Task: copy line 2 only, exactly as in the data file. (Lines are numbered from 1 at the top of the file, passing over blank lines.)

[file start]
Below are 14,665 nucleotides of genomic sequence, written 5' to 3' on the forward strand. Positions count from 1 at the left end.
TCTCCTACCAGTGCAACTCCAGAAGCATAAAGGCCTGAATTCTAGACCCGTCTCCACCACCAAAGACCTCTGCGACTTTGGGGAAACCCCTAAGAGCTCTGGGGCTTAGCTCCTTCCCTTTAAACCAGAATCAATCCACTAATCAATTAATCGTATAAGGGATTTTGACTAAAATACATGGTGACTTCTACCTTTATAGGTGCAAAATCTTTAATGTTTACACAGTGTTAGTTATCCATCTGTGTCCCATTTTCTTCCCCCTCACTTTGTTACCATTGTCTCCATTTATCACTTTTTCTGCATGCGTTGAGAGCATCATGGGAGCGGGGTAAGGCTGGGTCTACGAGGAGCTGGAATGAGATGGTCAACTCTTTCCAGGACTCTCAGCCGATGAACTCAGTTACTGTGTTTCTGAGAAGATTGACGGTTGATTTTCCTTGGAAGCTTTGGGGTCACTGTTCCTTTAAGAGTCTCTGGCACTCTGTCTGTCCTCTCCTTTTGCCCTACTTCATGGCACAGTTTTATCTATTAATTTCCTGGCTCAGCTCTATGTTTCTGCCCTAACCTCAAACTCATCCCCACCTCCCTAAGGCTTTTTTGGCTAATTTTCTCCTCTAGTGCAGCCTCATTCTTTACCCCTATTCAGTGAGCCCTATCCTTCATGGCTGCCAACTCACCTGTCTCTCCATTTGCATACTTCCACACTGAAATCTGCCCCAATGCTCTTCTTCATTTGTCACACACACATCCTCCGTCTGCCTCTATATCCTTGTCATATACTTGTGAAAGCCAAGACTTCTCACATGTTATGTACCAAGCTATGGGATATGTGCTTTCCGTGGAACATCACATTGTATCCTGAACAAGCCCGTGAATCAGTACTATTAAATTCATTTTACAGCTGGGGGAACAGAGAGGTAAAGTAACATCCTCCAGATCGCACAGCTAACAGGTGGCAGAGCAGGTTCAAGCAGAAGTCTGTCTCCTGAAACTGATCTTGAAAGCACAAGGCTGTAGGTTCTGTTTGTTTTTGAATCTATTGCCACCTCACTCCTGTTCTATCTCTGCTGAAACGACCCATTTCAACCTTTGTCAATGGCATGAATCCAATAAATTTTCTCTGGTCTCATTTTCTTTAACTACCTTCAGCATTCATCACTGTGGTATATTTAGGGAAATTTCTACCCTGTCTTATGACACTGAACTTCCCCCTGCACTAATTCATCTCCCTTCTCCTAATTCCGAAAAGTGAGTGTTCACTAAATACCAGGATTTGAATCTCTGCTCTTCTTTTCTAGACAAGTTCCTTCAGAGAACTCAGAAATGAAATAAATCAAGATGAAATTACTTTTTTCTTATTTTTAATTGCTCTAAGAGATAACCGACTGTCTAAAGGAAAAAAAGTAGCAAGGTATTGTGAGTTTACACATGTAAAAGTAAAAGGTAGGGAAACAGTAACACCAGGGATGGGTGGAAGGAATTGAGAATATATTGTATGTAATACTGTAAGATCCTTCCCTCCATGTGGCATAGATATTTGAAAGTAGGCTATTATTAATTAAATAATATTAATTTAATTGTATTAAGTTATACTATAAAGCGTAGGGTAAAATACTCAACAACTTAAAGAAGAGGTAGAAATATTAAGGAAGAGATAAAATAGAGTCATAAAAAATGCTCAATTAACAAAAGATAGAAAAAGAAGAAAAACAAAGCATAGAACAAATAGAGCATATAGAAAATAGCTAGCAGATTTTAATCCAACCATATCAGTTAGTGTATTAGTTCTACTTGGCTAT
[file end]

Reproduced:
TCTCCTACCAGTGCAACTCCAGAAGCATAAAGGCCTGAATTCTAGACCCGTCTCCACCACCAAAGACCTCTGCGACTTTGGGGAAACCCCTAAGAGCTCTGGGGCTTAGCTCCTTCCCTTTAAACCAGAATCAATCCACTAATCAATTAATCGTATAAGGGATTTTGACTAAAATACATGGTGACTTCTACCTTTATAGGTGCAAAATCTTTAATGTTTACACAGTGTTAGTTATCCATCTGTGTCCCATTTTCTTCCCCCTCACTTTGTTACCATTGTCTCCATTTATCACTTTTTCTGCATGCGTTGAGAGCATCATGGGAGCGGGGTAAGGCTGGGTCTACGAGGAGCTGGAATGAGATGGTCAACTCTTTCCAGGACTCTCAGCCGATGAACTCAGTTACTGTGTTTCTGAGAAGATTGACGGTTGATTTTCCTTGGAAGCTTTGGGGTCACTGTTCCTTTAAGAGTCTCTGGCACTCTGTCTGTCCTCTCCTTTTGCCCTACTTCATGGCACAGTTTTATCTATTAATTTCCTGGCTCAGCTCTATGTTTCTGCCCTAACCTCAAACTCATCCCCACCTCCCTAAGGCTTTTTTGGCTAATTTTCTCCTCTAGTGCAGCCTCATTCTTTACCCCTATTCAGTGAGCCCTATCCTTCATGGCTGCCAACTCACCTGTCTCTCCATTTGCATACTTCCACACTGAAATCTGCCCCAATGCTCTTCTTCATTTGTCACACACACATCCTCCGTCTGCCTCTATATCCTTGTCATATACTTGTGAAAGCCAAGACTTCTCACATGTTATGTACCAAGCTATGGGATATGTGCTTTCCGTGGAACATCACATTGTATCCTGAACAAGCCCGTGAATCAGTACTATTAAATTCATTTTACAGCTGGGGGAACAGAGAGGTAAAGTAACATCCTCCAGATCGCACAGCTAACAGGTGGCAGAGCAGGTTCAAGCAGAAGTCTGTCTCCTGAAACTGATCTTGAAAGCACAAGGCTGTAGGTTCTGTTTGTTTTTGAATCTATTGCCACCTCACTCCTGTTCTATCTCTGCTGAAACGACCCATTTCAACCTTTGTCAATGGCATGAATCCAATAAATTTTCTCTGGTCTCATTTTCTTTAACTACCTTCAGCATTCATCACTGTGGTATATTTAGGGAAATTTCTACCCTGTCTTATGACACTGAACTTCCCCCTGCACTAATTCATCTCCCTTCTCCTAATTCCGAAAAGTGAGTGTTCACTAAATACCAGGATTTGAATCTCTGCTCTTCTTTTCTAGACAAGTTCCTTCAGAGAACTCAGAAATGAAATAAATCAAGATGAAATTACTTTTTTCTTATTTTTAATTGCTCTAAGAGATAACCGACTGTCTAAAGGAAAAAAAGTAGCAAGGTATTGTGAGTTTACACATGTAAAAGTAAAAGGTAGGGAAACAGTAACACCAGGGATGGGTGGAAGGAATTGAGAATATATTGTATGTAATACTGTAAGATCCTTCCCTCCATGTGGCATAGATATTTGAAAGTAGGCTATTATTAATTAAATAATATTAATTTAATTGTATTAAGTTATACTATAAAGCGTAGGGTAAAATACTCAACAACTTAAAGAAGAGGTAGAAATATTAAGGAAGAGATAAAATAGAGTCATAAAAAATGCTCAATTAACAAAAGATAGAAAAAGAAGAAAAACAAAGCATAGAACAAATAGAGCATATAGAAAATAGCTAGCAGATTTTAATCCAACCATATCAGTTAGTGTATTAGTTCTACTTGGCTAT